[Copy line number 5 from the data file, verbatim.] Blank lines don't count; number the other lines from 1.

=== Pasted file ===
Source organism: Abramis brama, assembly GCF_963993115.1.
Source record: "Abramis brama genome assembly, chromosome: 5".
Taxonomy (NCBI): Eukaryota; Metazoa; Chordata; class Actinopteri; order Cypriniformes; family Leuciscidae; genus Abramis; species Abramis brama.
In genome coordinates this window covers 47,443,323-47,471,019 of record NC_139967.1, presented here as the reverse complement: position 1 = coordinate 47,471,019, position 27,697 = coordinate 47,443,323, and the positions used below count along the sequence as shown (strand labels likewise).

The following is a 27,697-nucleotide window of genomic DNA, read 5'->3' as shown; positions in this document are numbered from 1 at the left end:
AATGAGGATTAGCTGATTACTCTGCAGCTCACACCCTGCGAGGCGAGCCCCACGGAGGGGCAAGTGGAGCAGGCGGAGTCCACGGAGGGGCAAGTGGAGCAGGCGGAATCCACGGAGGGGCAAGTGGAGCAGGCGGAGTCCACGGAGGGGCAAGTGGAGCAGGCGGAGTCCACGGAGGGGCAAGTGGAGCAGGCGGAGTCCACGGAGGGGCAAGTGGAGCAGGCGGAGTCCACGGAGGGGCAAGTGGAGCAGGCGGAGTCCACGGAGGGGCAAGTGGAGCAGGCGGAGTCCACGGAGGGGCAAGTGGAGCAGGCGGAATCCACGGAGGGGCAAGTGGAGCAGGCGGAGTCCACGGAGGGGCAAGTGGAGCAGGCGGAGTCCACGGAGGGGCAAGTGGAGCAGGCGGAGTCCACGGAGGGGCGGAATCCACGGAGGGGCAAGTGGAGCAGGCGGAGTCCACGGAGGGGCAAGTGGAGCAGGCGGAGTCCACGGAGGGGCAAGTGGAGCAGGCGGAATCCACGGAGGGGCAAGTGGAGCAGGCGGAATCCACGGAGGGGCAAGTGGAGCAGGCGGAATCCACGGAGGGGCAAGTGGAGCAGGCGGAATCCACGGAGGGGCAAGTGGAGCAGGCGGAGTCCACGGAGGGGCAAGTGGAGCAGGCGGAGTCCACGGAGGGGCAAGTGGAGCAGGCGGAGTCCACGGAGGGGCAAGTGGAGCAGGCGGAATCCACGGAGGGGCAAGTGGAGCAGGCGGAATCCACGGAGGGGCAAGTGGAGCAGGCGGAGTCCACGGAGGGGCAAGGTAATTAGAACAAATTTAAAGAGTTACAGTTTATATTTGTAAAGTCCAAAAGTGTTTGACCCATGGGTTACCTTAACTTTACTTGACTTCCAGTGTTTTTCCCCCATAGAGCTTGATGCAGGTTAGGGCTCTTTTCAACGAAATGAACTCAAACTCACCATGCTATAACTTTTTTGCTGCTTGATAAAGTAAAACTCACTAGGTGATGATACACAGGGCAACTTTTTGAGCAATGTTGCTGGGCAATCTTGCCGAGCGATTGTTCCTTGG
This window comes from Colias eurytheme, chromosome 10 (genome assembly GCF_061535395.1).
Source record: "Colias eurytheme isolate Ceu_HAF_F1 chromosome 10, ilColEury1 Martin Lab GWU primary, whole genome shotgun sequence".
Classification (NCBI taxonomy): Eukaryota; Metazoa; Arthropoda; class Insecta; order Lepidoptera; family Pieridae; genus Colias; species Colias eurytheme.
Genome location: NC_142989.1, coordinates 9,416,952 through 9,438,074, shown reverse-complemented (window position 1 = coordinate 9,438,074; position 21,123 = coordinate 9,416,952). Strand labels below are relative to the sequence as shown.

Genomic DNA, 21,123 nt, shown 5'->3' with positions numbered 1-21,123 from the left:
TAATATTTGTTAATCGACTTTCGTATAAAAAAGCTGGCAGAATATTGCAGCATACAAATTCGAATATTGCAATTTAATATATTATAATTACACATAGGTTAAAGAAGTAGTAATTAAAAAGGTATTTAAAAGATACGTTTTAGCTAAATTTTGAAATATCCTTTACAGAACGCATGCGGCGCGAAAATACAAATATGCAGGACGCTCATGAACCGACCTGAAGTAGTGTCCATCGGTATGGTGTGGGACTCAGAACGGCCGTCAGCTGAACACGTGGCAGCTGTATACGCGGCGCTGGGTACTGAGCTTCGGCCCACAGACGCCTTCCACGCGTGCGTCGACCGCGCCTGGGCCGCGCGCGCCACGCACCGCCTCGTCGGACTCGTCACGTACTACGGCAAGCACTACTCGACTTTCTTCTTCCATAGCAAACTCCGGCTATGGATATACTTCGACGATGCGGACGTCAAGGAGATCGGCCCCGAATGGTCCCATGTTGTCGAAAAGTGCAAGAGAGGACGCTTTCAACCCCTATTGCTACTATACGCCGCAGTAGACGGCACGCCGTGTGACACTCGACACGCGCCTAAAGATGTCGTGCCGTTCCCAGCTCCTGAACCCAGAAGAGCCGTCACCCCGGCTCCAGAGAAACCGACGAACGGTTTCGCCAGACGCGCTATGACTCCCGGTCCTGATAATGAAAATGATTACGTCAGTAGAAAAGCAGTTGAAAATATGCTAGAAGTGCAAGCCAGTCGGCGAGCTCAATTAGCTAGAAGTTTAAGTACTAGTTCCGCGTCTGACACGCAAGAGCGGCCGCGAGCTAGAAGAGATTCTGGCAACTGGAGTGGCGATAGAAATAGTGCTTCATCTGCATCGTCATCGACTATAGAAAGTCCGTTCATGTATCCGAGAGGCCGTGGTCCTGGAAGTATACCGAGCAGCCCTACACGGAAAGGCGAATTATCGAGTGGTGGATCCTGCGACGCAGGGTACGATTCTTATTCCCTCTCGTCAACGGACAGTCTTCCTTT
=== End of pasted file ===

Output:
The following is a 27,697-nucleotide window of genomic DNA, read 5'->3' as shown; positions in this document are numbered from 1 at the left end: